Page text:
Knowledge Base

How to set up and manage your iDRAC 6 & Lifecycle Controller for Dell PowerEdge 11G servers


Table of Contents:

  1. Setup and Manage Your iDRAC
  2. Understanding and Configuring Your Lifecycle Controller


Article Summary: This article provides information on how to setup and manage your iDRAC 6 & Lifecycle Controller for 11G PowerEdge Servers.


Note: Dell 11G Servers include the following models: T110, T110 II, R210, R210 II, R310, T310, R410, T410, R415, R510, R515, R610, T610, R710, T710, R715, R810, R815, R910, M610x, M610, M710, M710HD, M810 and M915

1: Setup and Manage Your iDRAC

DRAC Default:

Username = root

Password = calvin


Getting Started With Your Integrated Dell™ Remote Access Controller 6 (iDRAC6)

The iDRAC6 enables you to remotely monitor, troubleshoot, and repair a Dell system even when the system is down.

The iDRAC6 offers a rich set of features like console redirection, virtual media, virtual KVM, Smart Card authentication, and single sign-on.

The management station is the system from which an administrator remotely manages a Dell system that has an iDRAC6.

The systems that are monitored in this way are called managed systems.

Optionally, you can install Dell™ OpenManage™ software on the management station as well as the managed system.

Without the managed system software, you cannot use the RACADM locally, and the iDRAC6 cannot capture the last crash screen.



For those that want a more in depth introduction to the iDRAC6 please visit the following links:

Do I have an iDRAC installed?

The Following Systems ship by default with an iDRAC: R710, T610, R610, R810, R910

The following systems, T:110, R:210, R:310, T:310 , R:410, T:410, R:510 ship with the following options:

  • BMC, IPMI2.0 compliant (Baseboard Management Controller)

  • Dell™ OpenManage™

  • Unified Server Configurator

  • LifeCycle Controller enabled via optional: iDRAC6 Express, iDRAC6 Enterprise and vFlash

To confirm that you have an iDRAC installed, check for the following entry (Figure 1 (English only)). It will appear near the end of the POST process.

DRAC 2
Figure 1: Determine if iDRAC Is Installed


Determine the Features Available for Your iDRAC

There are 3 different versions of the iDRAC with varying levels of functionality (All 11G systems ship by default with a "Baseboard Management Controller" BMC)

  • iDRAC Express

  • iDRAC Enterprise

  • iDRAC Enterprise with VFlash



Configuring Your System to Use an iDRAC6

To configure your system to use an iDRAC6, use the iDRAC6 Configuration Utility.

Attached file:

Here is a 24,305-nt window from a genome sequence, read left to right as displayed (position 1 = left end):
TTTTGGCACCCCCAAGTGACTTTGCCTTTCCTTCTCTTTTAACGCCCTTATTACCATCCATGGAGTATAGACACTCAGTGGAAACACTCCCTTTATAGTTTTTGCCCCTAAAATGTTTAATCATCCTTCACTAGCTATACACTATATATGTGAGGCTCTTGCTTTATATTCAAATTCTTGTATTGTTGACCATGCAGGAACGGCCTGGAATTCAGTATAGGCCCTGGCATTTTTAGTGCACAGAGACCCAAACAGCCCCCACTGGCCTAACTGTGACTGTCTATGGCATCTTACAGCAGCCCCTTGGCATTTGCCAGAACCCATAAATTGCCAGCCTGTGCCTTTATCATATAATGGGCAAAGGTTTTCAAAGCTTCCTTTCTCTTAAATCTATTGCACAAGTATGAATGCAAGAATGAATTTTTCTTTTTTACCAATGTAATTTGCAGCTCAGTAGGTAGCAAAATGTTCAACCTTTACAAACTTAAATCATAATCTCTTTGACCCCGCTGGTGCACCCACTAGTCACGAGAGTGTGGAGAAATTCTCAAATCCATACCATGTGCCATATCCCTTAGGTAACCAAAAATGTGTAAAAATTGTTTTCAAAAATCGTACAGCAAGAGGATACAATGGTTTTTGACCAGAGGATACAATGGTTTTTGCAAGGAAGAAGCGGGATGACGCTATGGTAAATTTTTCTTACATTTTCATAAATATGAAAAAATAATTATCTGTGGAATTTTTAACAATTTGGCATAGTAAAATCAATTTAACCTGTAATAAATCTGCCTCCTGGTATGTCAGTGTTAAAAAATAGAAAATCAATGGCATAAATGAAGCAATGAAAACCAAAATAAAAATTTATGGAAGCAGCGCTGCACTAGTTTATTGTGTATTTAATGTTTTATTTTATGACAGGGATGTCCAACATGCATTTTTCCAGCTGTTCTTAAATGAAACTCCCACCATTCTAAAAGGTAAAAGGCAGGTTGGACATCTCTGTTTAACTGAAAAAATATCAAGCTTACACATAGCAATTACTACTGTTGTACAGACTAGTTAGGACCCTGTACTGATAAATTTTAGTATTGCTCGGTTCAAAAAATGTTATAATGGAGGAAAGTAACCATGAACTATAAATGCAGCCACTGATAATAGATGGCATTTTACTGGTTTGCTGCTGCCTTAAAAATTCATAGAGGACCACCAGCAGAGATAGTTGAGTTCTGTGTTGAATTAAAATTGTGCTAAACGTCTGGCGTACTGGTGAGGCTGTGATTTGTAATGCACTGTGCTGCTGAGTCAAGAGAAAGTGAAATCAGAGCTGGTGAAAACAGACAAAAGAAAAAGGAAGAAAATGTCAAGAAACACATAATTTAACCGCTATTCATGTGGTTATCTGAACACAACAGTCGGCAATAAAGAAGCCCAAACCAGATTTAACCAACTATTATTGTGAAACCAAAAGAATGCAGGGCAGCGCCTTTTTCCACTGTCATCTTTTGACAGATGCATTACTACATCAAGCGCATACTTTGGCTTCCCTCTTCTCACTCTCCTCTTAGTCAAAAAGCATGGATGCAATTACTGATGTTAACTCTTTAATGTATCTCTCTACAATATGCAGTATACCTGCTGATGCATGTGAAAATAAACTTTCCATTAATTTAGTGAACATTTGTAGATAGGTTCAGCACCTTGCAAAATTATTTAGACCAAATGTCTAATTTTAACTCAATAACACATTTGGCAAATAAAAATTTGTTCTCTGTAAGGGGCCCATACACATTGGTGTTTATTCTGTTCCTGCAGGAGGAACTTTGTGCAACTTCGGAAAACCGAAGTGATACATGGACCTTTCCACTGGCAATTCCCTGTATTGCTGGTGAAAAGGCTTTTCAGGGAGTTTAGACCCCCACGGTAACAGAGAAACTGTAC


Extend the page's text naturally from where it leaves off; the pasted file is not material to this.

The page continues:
To run the iDRAC6 Configuration Utility: (before starting, its always a good idea to update your system Firmware, check out how in "Step 6: Keep your iDRAC up to date")

  1. Turn on or restart your system.

  2. Press <Ctrl><E> when prompted during POST. If your operating system begins to load before you press <Ctrl><E>, allow the system to finish booting, and then restart your system and try again.

  3. Configure the Lan On Motherboard (Network Card). Use the arrow keys to select LAN Parameters and press <Enter>. NIC Selection is displayed. Use the arrow keys to select one of the following NIC modes:

    < >

    Dedicated — Select this option to enable the remote access device to utilize the dedicated network interface available on the iDRAC6 Enterprise. This interface is not shared with the host operating system and routes the management traffic to a separate physical network, enabling it to be separated from the application traffic. This option is available only if an iDRAC6 Enterprise is installed in the system. After you install the iDRAC6 Enterprise card, ensure that you change the NIC Selection to Dedicated. This can be done either through the iDRAC6 Configuration Utility, the iDRAC6 Web Interface, or through RACADM.

    Shared — Select this option to share the network interface with the host operating system. The remote access device network interface is fully functional when the host operating system is configured for NIC teaming. The remote access device receives data through NIC 1 and NIC 2, but transmits data only through NIC 1. If NIC 1 fails, the remote access device will not be accessible. Basic Installation of the iDRAC6 35